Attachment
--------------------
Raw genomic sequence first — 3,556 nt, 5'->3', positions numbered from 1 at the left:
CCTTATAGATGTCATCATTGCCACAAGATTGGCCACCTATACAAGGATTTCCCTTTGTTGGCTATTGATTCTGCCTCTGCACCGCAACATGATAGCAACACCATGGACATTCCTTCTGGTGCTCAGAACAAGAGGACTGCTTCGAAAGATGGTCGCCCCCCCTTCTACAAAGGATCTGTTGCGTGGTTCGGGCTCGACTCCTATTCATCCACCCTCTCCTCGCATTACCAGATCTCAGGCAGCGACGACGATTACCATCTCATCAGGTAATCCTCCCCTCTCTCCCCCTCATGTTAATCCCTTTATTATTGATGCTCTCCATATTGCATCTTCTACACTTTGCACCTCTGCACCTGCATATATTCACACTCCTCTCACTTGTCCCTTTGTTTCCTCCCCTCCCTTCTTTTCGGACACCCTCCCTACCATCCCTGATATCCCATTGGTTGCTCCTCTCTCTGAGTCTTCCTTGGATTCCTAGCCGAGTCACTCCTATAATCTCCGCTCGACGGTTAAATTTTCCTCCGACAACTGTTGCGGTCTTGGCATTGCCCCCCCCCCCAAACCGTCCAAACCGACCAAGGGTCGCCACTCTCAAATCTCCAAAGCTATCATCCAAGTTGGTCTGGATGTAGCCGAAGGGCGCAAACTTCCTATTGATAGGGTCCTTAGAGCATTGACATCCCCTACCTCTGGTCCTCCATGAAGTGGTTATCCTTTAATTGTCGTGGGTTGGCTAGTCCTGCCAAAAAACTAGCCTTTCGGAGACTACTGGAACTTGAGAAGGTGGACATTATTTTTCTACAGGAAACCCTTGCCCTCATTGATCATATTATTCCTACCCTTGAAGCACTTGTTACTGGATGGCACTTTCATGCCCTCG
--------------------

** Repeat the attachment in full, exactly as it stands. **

Raw genomic sequence first — 3,556 nt, 5'->3', positions numbered from 1 at the left:
CCTTATAGATGTCATCATTGCCACAAGATTGGCCACCTATACAAGGATTTCCCTTTGTTGGCTATTGATTCTGCCTCTGCACCGCAACATGATAGCAACACCATGGACATTCCTTCTGGTGCTCAGAACAAGAGGACTGCTTCGAAAGATGGTCGCCCCCCCTTCTACAAAGGATCTGTTGCGTGGTTCGGGCTCGACTCCTATTCATCCACCCTCTCCTCGCATTACCAGATCTCAGGCAGCGACGACGATTACCATCTCATCAGGTAATCCTCCCCTCTCTCCCCCTCATGTTAATCCCTTTATTATTGATGCTCTCCATATTGCATCTTCTACACTTTGCACCTCTGCACCTGCATATATTCACACTCCTCTCACTTGTCCCTTTGTTTCCTCCCCTCCCTTCTTTTCGGACACCCTCCCTACCATCCCTGATATCCCATTGGTTGCTCCTCTCTCTGAGTCTTCCTTGGATTCCTAGCCGAGTCACTCCTATAATCTCCGCTCGACGGTTAAATTTTCCTCCGACAACTGTTGCGGTCTTGGCATTGCCCCCCCCCCCAAACCGTCCAAACCGACCAAGGGTCGCCACTCTCAAATCTCCAAAGCTATCATCCAAGTTGGTCTGGATGTAGCCGAAGGGCGCAAACTTCCTATTGATAGGGTCCTTAGAGCATTGACATCCCCTACCTCTGGTCCTCCATGAAGTGGTTATCCTTTAATTGTCGTGGGTTGGCTAGTCCTGCCAAAAAACTAGCCTTTCGGAGACTACTGGAACTTGAGAAGGTGGACATTATTTTTCTACAGGAAACCCTTGCCCTCATTGATCATATTATTCCTACCCTTGAAGCACTTGTTACTGGATGGCACTTTCATGCCCTCG